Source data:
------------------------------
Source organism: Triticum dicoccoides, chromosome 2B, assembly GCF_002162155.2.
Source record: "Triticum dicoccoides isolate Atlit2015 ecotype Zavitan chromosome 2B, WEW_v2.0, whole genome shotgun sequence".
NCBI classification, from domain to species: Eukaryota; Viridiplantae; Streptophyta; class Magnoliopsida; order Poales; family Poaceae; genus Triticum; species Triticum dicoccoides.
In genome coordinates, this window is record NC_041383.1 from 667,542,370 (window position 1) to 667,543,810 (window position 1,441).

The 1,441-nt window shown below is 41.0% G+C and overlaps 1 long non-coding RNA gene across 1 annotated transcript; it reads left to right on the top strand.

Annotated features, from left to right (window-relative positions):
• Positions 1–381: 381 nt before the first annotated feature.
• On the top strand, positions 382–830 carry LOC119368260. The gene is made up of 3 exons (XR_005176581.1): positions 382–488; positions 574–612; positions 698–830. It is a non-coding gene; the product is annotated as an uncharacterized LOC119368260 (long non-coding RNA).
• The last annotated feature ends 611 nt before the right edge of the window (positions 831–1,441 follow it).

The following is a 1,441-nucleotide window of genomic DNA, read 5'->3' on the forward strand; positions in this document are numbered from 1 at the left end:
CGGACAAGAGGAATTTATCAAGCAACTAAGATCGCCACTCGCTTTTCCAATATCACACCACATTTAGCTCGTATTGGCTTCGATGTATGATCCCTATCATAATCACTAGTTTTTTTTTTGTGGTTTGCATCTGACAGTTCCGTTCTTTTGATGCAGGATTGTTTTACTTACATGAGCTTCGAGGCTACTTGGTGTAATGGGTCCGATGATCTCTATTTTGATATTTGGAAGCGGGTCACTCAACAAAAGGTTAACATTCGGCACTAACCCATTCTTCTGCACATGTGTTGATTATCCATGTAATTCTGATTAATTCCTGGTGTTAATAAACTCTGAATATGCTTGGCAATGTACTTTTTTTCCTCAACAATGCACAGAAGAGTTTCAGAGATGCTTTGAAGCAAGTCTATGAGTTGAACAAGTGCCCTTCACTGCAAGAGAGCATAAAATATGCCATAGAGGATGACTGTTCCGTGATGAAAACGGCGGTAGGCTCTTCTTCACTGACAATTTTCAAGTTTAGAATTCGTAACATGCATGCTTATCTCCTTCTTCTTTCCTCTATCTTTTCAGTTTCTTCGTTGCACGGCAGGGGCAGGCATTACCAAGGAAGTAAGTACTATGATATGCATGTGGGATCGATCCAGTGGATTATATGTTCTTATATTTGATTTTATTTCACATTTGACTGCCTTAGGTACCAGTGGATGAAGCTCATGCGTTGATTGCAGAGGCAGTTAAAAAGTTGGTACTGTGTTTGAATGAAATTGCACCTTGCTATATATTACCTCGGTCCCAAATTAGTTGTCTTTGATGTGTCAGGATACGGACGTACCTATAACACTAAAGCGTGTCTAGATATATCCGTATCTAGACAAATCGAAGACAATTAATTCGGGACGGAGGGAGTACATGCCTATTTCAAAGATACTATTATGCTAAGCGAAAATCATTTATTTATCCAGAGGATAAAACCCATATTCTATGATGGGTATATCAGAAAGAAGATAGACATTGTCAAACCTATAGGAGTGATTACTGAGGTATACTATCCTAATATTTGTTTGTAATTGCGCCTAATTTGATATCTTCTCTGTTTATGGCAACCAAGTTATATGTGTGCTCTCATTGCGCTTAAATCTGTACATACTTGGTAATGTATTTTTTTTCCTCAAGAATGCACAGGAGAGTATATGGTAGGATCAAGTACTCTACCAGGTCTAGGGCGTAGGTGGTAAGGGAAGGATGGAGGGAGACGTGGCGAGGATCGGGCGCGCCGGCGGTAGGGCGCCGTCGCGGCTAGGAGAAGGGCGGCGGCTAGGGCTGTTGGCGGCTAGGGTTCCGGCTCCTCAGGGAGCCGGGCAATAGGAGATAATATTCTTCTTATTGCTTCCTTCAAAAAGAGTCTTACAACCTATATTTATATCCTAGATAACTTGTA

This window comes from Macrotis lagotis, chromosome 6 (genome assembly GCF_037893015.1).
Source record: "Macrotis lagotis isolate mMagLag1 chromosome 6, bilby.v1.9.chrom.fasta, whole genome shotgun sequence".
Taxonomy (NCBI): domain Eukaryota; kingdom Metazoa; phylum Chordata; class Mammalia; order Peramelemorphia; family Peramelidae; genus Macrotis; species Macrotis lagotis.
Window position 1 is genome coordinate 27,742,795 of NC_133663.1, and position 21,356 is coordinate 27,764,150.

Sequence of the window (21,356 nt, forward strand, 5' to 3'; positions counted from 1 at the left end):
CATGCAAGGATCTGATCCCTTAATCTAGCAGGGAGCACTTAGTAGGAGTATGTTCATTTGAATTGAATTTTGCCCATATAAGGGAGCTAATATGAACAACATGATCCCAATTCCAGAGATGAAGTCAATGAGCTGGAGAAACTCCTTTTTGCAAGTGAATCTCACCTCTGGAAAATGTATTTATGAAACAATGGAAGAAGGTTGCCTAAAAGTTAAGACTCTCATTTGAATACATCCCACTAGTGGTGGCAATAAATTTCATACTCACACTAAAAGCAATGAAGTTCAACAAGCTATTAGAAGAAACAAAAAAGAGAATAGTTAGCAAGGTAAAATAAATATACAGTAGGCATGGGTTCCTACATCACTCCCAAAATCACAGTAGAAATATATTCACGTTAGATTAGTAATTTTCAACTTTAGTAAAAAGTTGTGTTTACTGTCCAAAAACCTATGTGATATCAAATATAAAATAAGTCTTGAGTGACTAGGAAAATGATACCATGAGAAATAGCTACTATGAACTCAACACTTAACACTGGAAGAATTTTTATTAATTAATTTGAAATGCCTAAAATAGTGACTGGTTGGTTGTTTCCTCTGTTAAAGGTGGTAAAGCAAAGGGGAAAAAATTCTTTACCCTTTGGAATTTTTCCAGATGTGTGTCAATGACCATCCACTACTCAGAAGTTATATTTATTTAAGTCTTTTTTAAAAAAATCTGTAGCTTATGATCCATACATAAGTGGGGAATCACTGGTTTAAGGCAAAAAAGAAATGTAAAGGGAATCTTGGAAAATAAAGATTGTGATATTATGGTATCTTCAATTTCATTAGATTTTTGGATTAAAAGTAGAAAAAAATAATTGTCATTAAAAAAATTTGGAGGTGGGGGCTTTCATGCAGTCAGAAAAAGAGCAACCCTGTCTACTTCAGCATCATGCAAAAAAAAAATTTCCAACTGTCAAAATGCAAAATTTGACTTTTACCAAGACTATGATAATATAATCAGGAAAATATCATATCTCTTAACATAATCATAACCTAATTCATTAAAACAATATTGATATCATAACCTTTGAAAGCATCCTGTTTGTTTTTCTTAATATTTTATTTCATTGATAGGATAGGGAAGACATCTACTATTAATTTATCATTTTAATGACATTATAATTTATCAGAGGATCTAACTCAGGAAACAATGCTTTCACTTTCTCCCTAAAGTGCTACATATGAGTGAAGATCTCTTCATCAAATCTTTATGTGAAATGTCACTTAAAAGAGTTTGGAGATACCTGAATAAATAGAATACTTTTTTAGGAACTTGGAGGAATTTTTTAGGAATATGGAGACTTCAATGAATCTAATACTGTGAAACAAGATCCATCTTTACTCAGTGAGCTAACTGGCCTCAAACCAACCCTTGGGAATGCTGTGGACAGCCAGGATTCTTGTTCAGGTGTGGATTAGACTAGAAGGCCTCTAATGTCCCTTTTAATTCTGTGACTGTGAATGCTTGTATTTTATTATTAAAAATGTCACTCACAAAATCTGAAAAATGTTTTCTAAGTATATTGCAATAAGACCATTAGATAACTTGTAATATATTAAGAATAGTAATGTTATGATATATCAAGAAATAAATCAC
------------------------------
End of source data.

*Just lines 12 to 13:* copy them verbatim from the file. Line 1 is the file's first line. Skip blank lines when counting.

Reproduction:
This window comes from Macrotis lagotis, chromosome 6 (genome assembly GCF_037893015.1).
Source record: "Macrotis lagotis isolate mMagLag1 chromosome 6, bilby.v1.9.chrom.fasta, whole genome shotgun sequence".